President Tsai Ing-wen (蔡英文) yesterday warned Taiwanese about cognitive warfare against the nation and denied rumors that Taiwan was planning to receive water from Japan’s Fukushima Dai-ichi nuclear power plant.
The remarks came in response to a Twitter user who late on Thursday posted a document that the user claimed was from Presidential Office and showed that water from the wrecked plant was to be processed in Taiwan.
The tweet was widely shared.
Photo: Lee Hsin-fang, Taipei Times
Presidential Office spokesman Xavier Chang (張惇涵) in a statement yesterday said that the document was “a complete fabrication” and uses language that would not be used in a government document.
Tsai on Facebook reiterated the statement, saying that errors and the use of simplified Chinese suggest that the creator of the document was not familiar with Taiwan.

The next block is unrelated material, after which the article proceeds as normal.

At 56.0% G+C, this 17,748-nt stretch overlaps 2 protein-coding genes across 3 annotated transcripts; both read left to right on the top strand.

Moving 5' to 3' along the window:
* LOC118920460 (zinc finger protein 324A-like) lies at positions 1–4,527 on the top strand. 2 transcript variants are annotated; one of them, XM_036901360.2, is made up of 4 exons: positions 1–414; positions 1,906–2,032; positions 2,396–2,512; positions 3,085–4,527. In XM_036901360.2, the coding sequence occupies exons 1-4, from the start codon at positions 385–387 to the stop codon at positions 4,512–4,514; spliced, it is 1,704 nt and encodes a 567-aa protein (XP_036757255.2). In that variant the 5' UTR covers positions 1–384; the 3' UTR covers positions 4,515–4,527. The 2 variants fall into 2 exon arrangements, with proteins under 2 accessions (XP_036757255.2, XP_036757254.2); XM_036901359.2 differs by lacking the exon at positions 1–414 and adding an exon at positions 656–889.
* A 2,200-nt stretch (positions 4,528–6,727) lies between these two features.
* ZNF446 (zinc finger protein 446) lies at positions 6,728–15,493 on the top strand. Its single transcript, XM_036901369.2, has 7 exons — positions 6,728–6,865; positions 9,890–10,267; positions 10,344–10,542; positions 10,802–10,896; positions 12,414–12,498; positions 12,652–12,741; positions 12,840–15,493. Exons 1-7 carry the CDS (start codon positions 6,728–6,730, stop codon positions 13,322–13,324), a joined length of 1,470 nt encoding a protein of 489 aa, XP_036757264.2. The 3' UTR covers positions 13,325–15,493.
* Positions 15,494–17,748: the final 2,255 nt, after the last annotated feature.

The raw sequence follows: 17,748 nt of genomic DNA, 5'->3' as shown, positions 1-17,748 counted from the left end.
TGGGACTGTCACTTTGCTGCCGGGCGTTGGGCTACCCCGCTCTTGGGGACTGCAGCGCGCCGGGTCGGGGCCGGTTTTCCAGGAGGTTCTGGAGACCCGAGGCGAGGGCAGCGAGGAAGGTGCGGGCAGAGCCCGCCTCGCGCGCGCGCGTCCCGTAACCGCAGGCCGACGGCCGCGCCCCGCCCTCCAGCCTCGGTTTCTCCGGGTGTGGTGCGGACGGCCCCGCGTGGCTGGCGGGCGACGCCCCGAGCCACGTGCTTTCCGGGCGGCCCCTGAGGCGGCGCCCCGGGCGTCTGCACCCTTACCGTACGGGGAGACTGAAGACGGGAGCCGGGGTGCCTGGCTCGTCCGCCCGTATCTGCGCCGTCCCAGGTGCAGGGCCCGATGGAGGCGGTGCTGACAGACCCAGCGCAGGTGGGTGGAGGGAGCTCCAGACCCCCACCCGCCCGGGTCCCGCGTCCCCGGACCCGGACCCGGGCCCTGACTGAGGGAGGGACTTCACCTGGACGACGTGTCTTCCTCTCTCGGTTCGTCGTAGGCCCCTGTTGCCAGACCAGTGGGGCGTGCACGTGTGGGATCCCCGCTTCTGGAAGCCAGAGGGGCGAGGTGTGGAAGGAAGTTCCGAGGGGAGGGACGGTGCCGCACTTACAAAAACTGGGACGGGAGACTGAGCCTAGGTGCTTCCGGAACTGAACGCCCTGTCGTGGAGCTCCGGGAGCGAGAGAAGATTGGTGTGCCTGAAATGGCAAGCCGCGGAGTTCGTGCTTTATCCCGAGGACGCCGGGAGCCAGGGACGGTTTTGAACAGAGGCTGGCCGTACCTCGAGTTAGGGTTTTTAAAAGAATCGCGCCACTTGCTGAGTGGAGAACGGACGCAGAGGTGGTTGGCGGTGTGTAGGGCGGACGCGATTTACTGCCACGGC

The social media post is “a typical example of cognitive warfare,” Tsai said, without elaborating who might be behind the document.
Threatening activities by military aircraft and ships, as well as spreading fake news to undermine the solidarity of society, are common cognitive warfare strategies, Tsai said, adding that cognitive warfare would likely become more sophisticated.
Taiwanese should be aware that disinformation from unknown sources might serve a cognitive warfare agenda, Tsai said, adding that people should not further spread such social media posts.
“Taiwan’s freedom is hard-won, and we will not allow cognitive warfare to tear apart our society,” Tsai said.
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